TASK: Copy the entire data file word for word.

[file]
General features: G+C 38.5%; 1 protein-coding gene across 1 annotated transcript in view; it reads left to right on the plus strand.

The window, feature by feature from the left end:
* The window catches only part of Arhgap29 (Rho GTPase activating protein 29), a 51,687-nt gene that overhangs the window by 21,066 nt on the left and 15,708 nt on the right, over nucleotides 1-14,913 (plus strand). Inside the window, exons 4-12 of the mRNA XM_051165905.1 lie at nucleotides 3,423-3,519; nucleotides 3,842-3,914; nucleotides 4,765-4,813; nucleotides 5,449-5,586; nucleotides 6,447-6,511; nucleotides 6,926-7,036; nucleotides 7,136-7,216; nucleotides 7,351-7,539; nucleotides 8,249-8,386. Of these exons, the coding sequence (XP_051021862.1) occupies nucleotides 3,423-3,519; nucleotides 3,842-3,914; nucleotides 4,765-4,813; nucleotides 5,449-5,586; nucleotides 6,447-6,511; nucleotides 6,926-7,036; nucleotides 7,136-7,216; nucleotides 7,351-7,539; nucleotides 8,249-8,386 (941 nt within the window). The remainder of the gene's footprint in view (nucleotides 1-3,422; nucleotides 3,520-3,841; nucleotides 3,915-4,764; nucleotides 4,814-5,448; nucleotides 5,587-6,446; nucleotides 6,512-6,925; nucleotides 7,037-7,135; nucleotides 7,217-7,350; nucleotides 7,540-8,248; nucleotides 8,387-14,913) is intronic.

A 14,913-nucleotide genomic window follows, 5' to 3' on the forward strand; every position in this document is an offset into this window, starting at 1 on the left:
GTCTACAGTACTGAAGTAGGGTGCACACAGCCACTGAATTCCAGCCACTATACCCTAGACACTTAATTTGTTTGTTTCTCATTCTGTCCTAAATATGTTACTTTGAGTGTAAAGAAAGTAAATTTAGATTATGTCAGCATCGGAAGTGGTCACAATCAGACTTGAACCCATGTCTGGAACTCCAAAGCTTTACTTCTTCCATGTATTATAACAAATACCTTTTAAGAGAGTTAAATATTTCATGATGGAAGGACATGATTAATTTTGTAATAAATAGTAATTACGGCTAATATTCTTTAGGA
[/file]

General features: G+C 38.5%; 1 protein-coding gene across 1 annotated transcript in view; it reads left to right on the plus strand.

The window, feature by feature from the left end:
* The window catches only part of Arhgap29 (Rho GTPase activating protein 29), a 51,687-nt gene that overhangs the window by 21,066 nt on the left and 15,708 nt on the right, over nucleotides 1-14,913 (plus strand). Inside the window, exons 4-12 of the mRNA XM_051165905.1 lie at nucleotides 3,423-3,519; nucleotides 3,842-3,914; nucleotides 4,765-4,813; nucleotides 5,449-5,586; nucleotides 6,447-6,511; nucleotides 6,926-7,036; nucleotides 7,136-7,216; nucleotides 7,351-7,539; nucleotides 8,249-8,386. Of these exons, the coding sequence (XP_051021862.1) occupies nucleotides 3,423-3,519; nucleotides 3,842-3,914; nucleotides 4,765-4,813; nucleotides 5,449-5,586; nucleotides 6,447-6,511; nucleotides 6,926-7,036; nucleotides 7,136-7,216; nucleotides 7,351-7,539; nucleotides 8,249-8,386 (941 nt within the window). The remainder of the gene's footprint in view (nucleotides 1-3,422; nucleotides 3,520-3,841; nucleotides 3,915-4,764; nucleotides 4,814-5,448; nucleotides 5,587-6,446; nucleotides 6,512-6,925; nucleotides 7,037-7,135; nucleotides 7,217-7,350; nucleotides 7,540-8,248; nucleotides 8,387-14,913) is intronic.

A 14,913-nucleotide genomic window follows, 5' to 3' on the forward strand; every position in this document is an offset into this window, starting at 1 on the left:
GTCTACAGTACTGAAGTAGGGTGCACACAGCCACTGAATTCCAGCCACTATACCCTAGACACTTAATTTGTTTGTTTCTCATTCTGTCCTAAATATGTTACTTTGAGTGTAAAGAAAGTAAATTTAGATTATGTCAGCATCGGAAGTGGTCACAATCAGACTTGAACCCATGTCTGGAACTCCAAAGCTTTACTTCTTCCATGTATTATAACAAATACCTTTTAAGAGAGTTAAATATTTCATGATGGAAGGACATGATTAATTTTGTAATAAATAGTAATTACGGCTAATATTCTTTAGGA